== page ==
He is a self-proclaimed leader of a social innovation movement, and as this experience just confirmed, I'm still not much of a follower.

So yesterday, I cleared my head of London's favourite past-time – the favourite after looking at page-3 boobs in public, discussing celebrities like they're close relations, emotionally investing in football, worrying about getting the last Tube home before midnight, and recycling tired jokes about Canadian English – and that's recession fear-mongering. I cleared my head, and I resigned.

"I think I'm gonna "peace out"," is precisely what I said.

As soon as I did, I knew it was the right decision. My 'energies' were pissing him off anyway. But I learned a lot during that intense second month in London, including a bit of wisdom from my now former boss, and I am going to "imagine beyond my imagination" what to do next.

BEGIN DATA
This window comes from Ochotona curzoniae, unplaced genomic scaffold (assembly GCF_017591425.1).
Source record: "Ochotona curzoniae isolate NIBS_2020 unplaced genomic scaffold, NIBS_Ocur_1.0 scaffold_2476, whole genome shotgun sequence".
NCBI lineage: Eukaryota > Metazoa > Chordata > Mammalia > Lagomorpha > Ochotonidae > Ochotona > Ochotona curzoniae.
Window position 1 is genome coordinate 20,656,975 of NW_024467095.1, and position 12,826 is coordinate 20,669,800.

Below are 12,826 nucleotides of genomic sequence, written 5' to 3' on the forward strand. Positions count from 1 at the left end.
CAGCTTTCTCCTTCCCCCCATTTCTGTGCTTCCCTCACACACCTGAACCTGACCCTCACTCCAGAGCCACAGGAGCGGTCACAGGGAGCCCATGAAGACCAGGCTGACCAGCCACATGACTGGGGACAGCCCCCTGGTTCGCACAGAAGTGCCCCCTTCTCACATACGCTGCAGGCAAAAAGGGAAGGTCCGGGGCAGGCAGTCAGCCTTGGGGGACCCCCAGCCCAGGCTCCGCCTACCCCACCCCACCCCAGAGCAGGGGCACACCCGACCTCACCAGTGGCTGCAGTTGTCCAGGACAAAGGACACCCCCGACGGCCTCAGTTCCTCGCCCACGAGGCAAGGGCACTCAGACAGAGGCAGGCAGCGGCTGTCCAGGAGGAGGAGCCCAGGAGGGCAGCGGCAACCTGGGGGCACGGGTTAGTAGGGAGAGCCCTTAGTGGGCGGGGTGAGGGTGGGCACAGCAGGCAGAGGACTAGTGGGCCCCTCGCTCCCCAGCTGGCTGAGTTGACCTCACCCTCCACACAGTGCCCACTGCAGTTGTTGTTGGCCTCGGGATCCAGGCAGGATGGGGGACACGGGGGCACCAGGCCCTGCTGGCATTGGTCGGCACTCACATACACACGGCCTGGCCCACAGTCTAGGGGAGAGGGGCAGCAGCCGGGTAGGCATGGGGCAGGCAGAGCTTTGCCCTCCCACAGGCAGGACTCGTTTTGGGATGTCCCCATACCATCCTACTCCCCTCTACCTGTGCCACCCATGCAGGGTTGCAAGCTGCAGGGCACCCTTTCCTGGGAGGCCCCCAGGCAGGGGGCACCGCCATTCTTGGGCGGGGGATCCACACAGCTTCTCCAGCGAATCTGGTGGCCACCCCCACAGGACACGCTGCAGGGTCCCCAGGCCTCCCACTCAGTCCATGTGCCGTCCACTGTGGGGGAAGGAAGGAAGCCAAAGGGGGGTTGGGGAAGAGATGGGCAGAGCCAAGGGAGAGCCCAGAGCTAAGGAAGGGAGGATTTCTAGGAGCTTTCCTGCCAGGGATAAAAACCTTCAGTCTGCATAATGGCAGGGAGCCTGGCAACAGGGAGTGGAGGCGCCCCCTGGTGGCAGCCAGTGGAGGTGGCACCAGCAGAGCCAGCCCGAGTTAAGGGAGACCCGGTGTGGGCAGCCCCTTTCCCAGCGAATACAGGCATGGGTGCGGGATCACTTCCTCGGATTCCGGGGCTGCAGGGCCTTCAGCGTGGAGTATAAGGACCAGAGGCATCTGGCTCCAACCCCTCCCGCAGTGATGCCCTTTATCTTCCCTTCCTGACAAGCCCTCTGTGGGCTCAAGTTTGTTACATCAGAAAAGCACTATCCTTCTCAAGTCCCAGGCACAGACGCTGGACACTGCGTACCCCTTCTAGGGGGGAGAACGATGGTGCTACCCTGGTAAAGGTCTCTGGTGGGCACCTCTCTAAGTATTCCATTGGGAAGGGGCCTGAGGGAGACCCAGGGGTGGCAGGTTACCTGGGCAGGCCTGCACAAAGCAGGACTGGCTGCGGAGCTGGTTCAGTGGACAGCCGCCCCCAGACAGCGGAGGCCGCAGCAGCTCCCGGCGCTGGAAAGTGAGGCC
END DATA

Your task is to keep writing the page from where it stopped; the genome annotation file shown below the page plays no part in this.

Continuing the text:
Right now, that involves an icy cold beer in a sunny backyard in North London.

This is what the air traffic-heavy sky looks like every day in London, whether you can see it through the clouds or not. Quite often I remember what it felt like to land in Heathrow for the first time, wondering what might be ahead. The love part's going well. The job part? I could use a little help.